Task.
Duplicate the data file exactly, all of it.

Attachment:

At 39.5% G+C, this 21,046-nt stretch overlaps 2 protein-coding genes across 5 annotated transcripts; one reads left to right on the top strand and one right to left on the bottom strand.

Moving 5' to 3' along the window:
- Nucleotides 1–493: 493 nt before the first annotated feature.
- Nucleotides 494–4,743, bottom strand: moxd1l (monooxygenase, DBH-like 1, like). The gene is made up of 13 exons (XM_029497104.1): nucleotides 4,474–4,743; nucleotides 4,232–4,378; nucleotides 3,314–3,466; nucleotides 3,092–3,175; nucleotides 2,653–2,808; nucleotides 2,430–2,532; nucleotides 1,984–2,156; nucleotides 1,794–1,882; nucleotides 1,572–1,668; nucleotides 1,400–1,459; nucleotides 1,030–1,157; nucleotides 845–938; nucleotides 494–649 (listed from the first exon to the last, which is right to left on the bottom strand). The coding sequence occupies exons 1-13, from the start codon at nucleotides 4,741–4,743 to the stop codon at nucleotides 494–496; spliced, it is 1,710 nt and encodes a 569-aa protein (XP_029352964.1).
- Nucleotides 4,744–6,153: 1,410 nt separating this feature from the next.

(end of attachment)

At 39.5% G+C, this 21,046-nt stretch overlaps 2 protein-coding genes across 5 annotated transcripts; one reads left to right on the top strand and one right to left on the bottom strand.

Moving 5' to 3' along the window:
- Nucleotides 1–493: 493 nt before the first annotated feature.
- Nucleotides 494–4,743, bottom strand: moxd1l (monooxygenase, DBH-like 1, like). The gene is made up of 13 exons (XM_029497104.1): nucleotides 4,474–4,743; nucleotides 4,232–4,378; nucleotides 3,314–3,466; nucleotides 3,092–3,175; nucleotides 2,653–2,808; nucleotides 2,430–2,532; nucleotides 1,984–2,156; nucleotides 1,794–1,882; nucleotides 1,572–1,668; nucleotides 1,400–1,459; nucleotides 1,030–1,157; nucleotides 845–938; nucleotides 494–649 (listed from the first exon to the last, which is right to left on the bottom strand). The coding sequence occupies exons 1-13, from the start codon at nucleotides 4,741–4,743 to the stop codon at nucleotides 494–496; spliced, it is 1,710 nt and encodes a 569-aa protein (XP_029352964.1).
- Nucleotides 4,744–6,153: 1,410 nt separating this feature from the next.